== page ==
Rudl's got a right to sell people his course, of course, which is no better or no worse than a lot of the other hyped-up marketing info out there. But as for Overture endorsing it... well... it seems like curious behavior. Surely many of Overture's customers are beyond the training-wheel stage... they'd have to be, paying an average of 40 cents per click, and often much more than that.

Posted by Andrew
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Keep Media is a Good Idea Whose Time Has Come

Louis Borders, the founder of the successful book retail chain Borders and the not-so-successful online grocer Webvan, has just launched a promising web-based venture that just might have legs. It's called KeepMedia, and it offers current and archived issues of popular U.S. magazines online.

Borders's newest venture is only a few days old, but already has more than 140 newspapers and magazines on board. If this takes off, I could see a brand new industry sprouting that could bode very well for content producers. It's about time all that great content come available online.

Now if we could just get major search engines in on the act, we'd really have something. Think about it: Digital content + search engines = a good thing. Borders observes that there are millions of pages of rich content stuck inside the pages of old magazines, and there's no reason that these pages shouldn't be generating revenue for the publishers who worked so hard to publish it.

On a related note, as we mentioned a few weeks ago, is already mulling the creation of a searchable, digital repository of thousands of books sold online. Do a search, find a match, buy the book. It makes sense, and it works for everyone.

I hope KeepMedia can do the same for magazines. Content producers deserve to make money, and it's time they cashed in.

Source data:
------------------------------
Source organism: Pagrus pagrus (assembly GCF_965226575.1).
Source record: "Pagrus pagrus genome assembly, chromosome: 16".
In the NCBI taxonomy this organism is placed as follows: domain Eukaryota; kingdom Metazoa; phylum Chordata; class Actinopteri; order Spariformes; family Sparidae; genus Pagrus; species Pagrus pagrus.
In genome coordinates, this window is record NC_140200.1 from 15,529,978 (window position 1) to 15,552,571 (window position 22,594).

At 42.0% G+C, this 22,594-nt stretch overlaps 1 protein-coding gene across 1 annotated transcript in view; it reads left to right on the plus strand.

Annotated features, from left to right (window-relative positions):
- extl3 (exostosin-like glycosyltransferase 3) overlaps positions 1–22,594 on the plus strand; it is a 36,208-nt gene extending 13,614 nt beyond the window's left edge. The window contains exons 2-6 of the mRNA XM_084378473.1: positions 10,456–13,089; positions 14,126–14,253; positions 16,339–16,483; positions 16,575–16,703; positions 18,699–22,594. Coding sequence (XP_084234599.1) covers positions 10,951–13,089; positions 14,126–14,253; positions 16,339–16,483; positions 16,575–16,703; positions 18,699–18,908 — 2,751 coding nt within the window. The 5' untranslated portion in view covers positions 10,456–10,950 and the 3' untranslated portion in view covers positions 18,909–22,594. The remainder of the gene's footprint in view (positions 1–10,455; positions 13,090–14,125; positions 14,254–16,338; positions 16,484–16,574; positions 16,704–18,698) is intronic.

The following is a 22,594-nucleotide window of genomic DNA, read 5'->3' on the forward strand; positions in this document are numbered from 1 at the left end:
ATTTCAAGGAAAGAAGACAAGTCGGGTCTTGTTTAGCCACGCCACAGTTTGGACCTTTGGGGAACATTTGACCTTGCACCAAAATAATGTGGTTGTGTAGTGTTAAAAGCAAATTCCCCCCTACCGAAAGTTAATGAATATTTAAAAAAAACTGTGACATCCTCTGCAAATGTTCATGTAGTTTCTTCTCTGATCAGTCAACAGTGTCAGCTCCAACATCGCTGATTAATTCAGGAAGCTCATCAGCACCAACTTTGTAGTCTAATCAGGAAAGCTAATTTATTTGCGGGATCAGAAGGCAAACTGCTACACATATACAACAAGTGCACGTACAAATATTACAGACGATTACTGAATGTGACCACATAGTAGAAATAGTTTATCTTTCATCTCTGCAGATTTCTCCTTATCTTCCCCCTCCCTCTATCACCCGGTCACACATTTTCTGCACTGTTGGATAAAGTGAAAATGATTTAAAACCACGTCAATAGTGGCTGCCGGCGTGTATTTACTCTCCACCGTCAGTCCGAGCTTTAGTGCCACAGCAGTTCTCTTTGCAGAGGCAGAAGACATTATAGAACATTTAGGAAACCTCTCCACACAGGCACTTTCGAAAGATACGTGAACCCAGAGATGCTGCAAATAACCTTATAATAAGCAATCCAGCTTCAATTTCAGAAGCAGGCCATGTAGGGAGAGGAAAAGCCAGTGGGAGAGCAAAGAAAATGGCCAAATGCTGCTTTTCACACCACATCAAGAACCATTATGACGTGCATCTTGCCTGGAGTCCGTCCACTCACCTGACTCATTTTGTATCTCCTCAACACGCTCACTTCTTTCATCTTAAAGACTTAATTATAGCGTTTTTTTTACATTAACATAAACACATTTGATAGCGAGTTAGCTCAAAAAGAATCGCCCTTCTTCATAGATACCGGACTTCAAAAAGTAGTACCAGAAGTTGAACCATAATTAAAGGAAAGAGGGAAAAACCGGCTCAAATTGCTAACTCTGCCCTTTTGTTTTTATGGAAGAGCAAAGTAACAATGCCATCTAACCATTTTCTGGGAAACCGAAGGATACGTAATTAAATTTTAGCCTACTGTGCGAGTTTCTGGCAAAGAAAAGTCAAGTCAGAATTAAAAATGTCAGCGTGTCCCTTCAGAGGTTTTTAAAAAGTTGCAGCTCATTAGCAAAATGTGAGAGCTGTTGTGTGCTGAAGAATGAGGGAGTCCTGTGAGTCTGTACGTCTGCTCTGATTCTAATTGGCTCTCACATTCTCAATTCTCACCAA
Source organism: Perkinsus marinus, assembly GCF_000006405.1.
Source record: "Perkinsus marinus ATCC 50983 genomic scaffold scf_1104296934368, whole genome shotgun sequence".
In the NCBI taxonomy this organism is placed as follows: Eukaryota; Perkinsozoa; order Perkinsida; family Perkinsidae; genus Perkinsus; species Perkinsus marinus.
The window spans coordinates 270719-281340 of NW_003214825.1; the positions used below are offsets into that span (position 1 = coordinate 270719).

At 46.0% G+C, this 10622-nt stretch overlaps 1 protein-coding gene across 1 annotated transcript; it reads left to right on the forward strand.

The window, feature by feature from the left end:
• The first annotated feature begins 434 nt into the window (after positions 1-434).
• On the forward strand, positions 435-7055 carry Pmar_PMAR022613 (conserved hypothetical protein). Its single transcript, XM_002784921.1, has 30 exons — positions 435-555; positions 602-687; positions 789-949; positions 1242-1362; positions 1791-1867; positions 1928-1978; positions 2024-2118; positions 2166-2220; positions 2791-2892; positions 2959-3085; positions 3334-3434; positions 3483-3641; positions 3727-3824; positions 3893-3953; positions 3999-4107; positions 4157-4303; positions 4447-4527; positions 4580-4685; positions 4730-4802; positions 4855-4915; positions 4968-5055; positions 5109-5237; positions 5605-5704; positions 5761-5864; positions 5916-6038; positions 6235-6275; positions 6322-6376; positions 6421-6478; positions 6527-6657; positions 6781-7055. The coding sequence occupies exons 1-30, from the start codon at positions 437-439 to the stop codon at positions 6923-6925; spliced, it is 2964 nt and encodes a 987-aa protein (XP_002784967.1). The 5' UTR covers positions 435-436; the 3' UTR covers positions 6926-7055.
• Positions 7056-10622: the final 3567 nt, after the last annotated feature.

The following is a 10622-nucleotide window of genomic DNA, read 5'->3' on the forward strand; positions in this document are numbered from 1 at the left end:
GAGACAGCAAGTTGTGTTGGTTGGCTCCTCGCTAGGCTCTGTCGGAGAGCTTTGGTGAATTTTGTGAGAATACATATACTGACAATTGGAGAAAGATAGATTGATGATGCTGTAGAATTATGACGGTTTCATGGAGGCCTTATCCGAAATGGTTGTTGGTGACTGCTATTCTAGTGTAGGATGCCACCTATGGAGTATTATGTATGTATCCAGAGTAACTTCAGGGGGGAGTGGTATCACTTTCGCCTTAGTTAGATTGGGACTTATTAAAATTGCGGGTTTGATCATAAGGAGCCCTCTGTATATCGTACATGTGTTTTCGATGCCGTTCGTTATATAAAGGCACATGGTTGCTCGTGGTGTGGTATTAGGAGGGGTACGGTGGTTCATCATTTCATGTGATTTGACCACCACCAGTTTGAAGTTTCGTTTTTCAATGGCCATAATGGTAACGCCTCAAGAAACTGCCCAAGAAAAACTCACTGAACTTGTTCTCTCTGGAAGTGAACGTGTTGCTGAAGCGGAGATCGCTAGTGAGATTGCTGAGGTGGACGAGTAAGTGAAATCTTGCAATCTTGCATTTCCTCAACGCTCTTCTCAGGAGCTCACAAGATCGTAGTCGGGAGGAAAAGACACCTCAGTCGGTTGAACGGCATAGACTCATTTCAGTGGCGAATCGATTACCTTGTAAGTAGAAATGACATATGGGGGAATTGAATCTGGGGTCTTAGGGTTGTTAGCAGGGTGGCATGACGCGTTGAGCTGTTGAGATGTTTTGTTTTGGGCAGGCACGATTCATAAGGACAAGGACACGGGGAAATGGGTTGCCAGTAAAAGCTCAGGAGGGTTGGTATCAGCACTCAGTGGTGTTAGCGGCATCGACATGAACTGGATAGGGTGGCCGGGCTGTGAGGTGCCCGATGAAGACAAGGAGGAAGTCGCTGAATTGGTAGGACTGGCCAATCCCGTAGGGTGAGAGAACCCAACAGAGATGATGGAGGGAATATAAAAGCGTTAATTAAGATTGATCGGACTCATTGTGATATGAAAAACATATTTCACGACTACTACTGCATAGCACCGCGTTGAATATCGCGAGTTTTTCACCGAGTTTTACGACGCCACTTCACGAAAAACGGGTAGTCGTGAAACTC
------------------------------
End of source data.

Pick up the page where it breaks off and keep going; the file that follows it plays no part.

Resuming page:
Posted by Cory
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Speaking of Hard-to-Understand Metasearch Labeling

You might want to ask Infospace staff what a "MetaCatalog Pick" is.

Hint: it's served by the world's leading search engine. But it isn't a search result.

Posted by Andrew
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Thursday, July 31, 2003

Several Changes in the Works at Altavista

There have some adjustments at Altavista, including the dropping of Moreover as a news source in favor of AV technology.

While I tend to use Google News, AV's news search certainly has its merits: it boasts a vast news archive that dates back to mid-2001 and contains close to 10 million pages. That's very helpful when you're hunting for news beyond Google’s 30-day limit.

Several other changes are underway, according to both Gary Price and Tara Calishain. AV is now using the Open Directory Project as its directory source, and AllTheWeb and AV will apparently begin using an integrated search database in the fall.

Posted by Adam
| | Permalink to Searchers: Get Lost

No matter how you slice it,'s internal search engine blows chunks. Just try searching for something, and you'll see what I mean. Which makes it amusing that Stefanie Olsen of reports that Microsoft is trumpeting their new, new internal search engine as the easiest ever. Not so, says I.